The celeb-savvy cook succeeds French culinary royalty Alain Ducasse—and he’s putting on quite the show
For three months last winter, chef Jean Imbert retreated to his cabin in Brittany to re-read the great classics of French gastronomy that he had studied early in his career. He pored over L’art de la Cuisine Française by Marie-Antoine Carême, the 19th-century chef who cooked for Napoleon I and dazzled the Paris elite with his towering dessert centrepieces, and Le Guide Culinaire by Auguste Escoffier, famous for codifying the kitchen brigade system.
But he also studied the contemporary recipes of chef Guillaume Gomez, who cooked for four presidents as the executive chef of the Élysée in France before being appointed an ambassador of gastronomy by President Emmanuel Macron last year. Imbert’s goal was straightforward, though hardly simple: “I wanted to understand, at a deeper level, what French cuisine is,” he says. “I tried to use this as a starting point for my reflection.”
The result is his newest gastronomic destination, Jean Imbert au Plaza Athénée, which ushered in a new chapter for the storied five-star hotel, in Paris’s majestically chic 8th arrondissement, when it opened in January. Sparkling crystal chandeliers hang from a gilded ceiling, softly illuminating the 20,000 gold leaves bedecking the dining room walls and enveloping the space in an amber-hued, candlelit glow. Cutting through the centre of the room, a 12-metre-long Breccia-marble table evokes the long banquets found in the royal court of Louis XIV; large vases made from the same hold towering domes of delicate pink hydrangea.
Such opulence is a major departure from the restaurant’s former life under legendary chef Alain Ducasse—the previous decor was modern and monochrome, identifiable by its signature steel cloche banquettes—who handed over the proverbial keys to Imbert last spring after 21 years of steering the flagship restaurant. Some critics blasted the decision to replace the titan of French gastronomy with the 40-year-old Imbert as a political appointment meant to tap his online popularity and celebrity friends: Imbert holds no Michelin stars but has 453,000 Instagram followers, and his feed is filled with snaps of him posing with A-listers including Dua Lipa, Matt Damon, Madonna, Jay-Z, Beyoncé, Lenny Kravitz and Pharrell Williams, with whom he opened Swan, in Miami, and ToShare, in Saint-Tropez and Ibiza.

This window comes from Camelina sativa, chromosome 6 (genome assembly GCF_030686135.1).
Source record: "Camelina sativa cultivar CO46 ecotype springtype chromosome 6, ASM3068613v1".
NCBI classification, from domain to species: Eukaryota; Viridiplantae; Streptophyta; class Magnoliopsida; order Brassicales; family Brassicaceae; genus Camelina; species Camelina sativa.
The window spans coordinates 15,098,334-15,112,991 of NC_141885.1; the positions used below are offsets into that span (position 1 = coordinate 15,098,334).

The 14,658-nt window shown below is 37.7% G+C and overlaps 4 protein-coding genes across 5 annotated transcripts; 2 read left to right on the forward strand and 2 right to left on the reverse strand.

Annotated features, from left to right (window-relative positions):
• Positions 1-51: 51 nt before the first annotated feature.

And yet Imbert’s dishes, some of which are based on recipes going back centuries, add an undeniable element of theatre. Turbot stuffed with watercress arrives whole, filleted by servers tableside. The vol-au-vent is served deconstructed, a naked plate of quenelles, sweetbreads and truffles until the server ceremoniously tops it with a buckwheat puff pastry sheet and long drizzles of accompanying sauces. After eight years of Ducasse’s Naturalité concept, which banned meat in favour of healthier fish, vegetables and grains, Imbert is clearly not counting calories (and has reintroduced meat to the menu).
But all that pales in comparison to the end of the meal. To signal the beginning of dessert service, the restaurant director rings a bell to command everyone’s attention. The lights dim and a screen at the front of the room opens to reveal a row of pastry chefs, who put the finishing touches on the desserts before serving guests.
“For me, at this historic palace in the heart of Paris, on Avenue Montaigne, I always had the idea of telling the story of French history and French heritage,” Imbert says, evoking the idea of “planetary alignment” in all his projects. But his true guiding force may be closer to home: his grandmother, Nicole, whom Imbert has often cited as an inspiration throughout his career. Four years ago, he booked the Plaza, still under Ducasse, to fête her 90th birthday along with 30 members of their family; with her passing last year, Imbert won’t have the chance to reimagine a birthday celebration for “Mamie,” as he calls her, with the same restaurant now under his command.
“She wasn’t there when I took over the Plaza Athénée, but the first symbol I thought of was her and the party we had here with my entire family,” he says. “I like symbols and meaning in things. So this made me happy.”
This story was first published on Robb Report USA